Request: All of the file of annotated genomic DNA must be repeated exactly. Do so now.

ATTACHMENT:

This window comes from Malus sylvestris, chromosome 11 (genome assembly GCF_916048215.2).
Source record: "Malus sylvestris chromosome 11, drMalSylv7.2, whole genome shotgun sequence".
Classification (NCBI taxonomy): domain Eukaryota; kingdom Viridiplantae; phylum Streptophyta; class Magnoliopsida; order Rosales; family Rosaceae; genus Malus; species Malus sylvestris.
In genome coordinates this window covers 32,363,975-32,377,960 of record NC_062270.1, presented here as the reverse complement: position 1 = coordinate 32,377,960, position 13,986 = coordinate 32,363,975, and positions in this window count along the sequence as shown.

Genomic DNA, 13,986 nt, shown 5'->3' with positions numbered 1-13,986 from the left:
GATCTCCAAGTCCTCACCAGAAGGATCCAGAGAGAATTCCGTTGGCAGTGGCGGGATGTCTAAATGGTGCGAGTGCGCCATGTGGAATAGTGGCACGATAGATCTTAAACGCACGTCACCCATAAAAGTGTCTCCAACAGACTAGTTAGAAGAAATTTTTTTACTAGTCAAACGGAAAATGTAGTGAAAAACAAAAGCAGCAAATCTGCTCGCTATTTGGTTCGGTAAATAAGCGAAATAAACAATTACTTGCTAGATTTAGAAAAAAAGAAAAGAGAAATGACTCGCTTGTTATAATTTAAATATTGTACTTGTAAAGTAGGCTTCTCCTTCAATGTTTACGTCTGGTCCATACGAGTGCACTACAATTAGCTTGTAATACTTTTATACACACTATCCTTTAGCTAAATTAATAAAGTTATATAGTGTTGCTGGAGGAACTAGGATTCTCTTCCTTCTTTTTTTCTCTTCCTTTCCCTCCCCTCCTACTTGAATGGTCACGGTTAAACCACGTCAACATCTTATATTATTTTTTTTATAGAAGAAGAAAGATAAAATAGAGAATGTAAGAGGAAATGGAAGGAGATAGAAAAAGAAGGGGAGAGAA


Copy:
This window comes from Malus sylvestris, chromosome 11 (genome assembly GCF_916048215.2).
Source record: "Malus sylvestris chromosome 11, drMalSylv7.2, whole genome shotgun sequence".
Classification (NCBI taxonomy): domain Eukaryota; kingdom Viridiplantae; phylum Streptophyta; class Magnoliopsida; order Rosales; family Rosaceae; genus Malus; species Malus sylvestris.
In genome coordinates this window covers 32,363,975-32,377,960 of record NC_062270.1, presented here as the reverse complement: position 1 = coordinate 32,377,960, position 13,986 = coordinate 32,363,975, and positions in this window count along the sequence as shown.

Genomic DNA, 13,986 nt, shown 5'->3' with positions numbered 1-13,986 from the left:
GATCTCCAAGTCCTCACCAGAAGGATCCAGAGAGAATTCCGTTGGCAGTGGCGGGATGTCTAAATGGTGCGAGTGCGCCATGTGGAATAGTGGCACGATAGATCTTAAACGCACGTCACCCATAAAAGTGTCTCCAACAGACTAGTTAGAAGAAATTTTTTTACTAGTCAAACGGAAAATGTAGTGAAAAACAAAAGCAGCAAATCTGCTCGCTATTTGGTTCGGTAAATAAGCGAAATAAACAATTACTTGCTAGATTTAGAAAAAAAGAAAAGAGAAATGACTCGCTTGTTATAATTTAAATATTGTACTTGTAAAGTAGGCTTCTCCTTCAATGTTTACGTCTGGTCCATACGAGTGCACTACAATTAGCTTGTAATACTTTTATACACACTATCCTTTAGCTAAATTAATAAAGTTATATAGTGTTGCTGGAGGAACTAGGATTCTCTTCCTTCTTTTTTTCTCTTCCTTTCCCTCCCCTCCTACTTGAATGGTCACGGTTAAACCACGTCAACATCTTATATTATTTTTTTTATAGAAGAAGAAAGATAAAATAGAGAATGTAAGAGGAAATGGAAGGAGATAGAAAAAGAAGGGGAGAGAA